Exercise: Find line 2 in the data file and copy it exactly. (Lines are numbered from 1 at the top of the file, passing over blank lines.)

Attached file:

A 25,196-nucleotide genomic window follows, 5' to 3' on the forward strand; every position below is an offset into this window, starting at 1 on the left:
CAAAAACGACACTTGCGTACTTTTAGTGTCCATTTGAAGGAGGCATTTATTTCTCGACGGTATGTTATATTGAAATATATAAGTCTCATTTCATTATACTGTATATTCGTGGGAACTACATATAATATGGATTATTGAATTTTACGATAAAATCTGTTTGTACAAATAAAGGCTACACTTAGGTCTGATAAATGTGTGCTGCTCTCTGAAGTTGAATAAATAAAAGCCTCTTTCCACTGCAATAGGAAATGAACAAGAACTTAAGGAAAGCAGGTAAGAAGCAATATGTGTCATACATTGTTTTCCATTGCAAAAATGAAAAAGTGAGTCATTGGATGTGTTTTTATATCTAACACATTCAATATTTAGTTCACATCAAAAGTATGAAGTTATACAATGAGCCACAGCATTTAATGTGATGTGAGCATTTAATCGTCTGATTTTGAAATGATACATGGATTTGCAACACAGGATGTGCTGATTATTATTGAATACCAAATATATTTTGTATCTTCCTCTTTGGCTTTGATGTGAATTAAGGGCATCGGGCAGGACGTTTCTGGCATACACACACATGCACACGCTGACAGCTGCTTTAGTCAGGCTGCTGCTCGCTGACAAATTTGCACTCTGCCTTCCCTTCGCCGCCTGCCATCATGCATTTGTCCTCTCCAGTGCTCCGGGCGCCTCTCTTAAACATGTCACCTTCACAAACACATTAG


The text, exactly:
CAAAAACGACACTTGCGTACTTTTAGTGTCCATTTGAAGGAGGCATTTATTTCTCGACGGTATGTTATATTGAAATATATAAGTCTCATTTCATTATACTGTATATTCGTGGGAACTACATATAATATGGATTATTGAATTTTACGATAAAATCTGTTTGTACAAATAAAGGCTACACTTAGGTCTGATAAATGTGTGCTGCTCTCTGAAGTTGAATAAATAAAAGCCTCTTTCCACTGCAATAGGAAATGAACAAGAACTTAAGGAAAGCAGGTAAGAAGCAATATGTGTCATACATTGTTTTCCATTGCAAAAATGAAAAAGTGAGTCATTGGATGTGTTTTTATATCTAACACATTCAATATTTAGTTCACATCAAAAGTATGAAGTTATACAATGAGCCACAGCATTTAATGTGATGTGAGCATTTAATCGTCTGATTTTGAAATGATACATGGATTTGCAACACAGGATGTGCTGATTATTATTGAATACCAAATATATTTTGTATCTTCCTCTTTGGCTTTGATGTGAATTAAGGGCATCGGGCAGGACGTTTCTGGCATACACACACATGCACACGCTGACAGCTGCTTTAGTCAGGCTGCTGCTCGCTGACAAATTTGCACTCTGCCTTCCCTTCGCCGCCTGCCATCATGCATTTGTCCTCTCCAGTGCTCCGGGCGCCTCTCTTAAACATGTCACCTTCACAAACACATTAG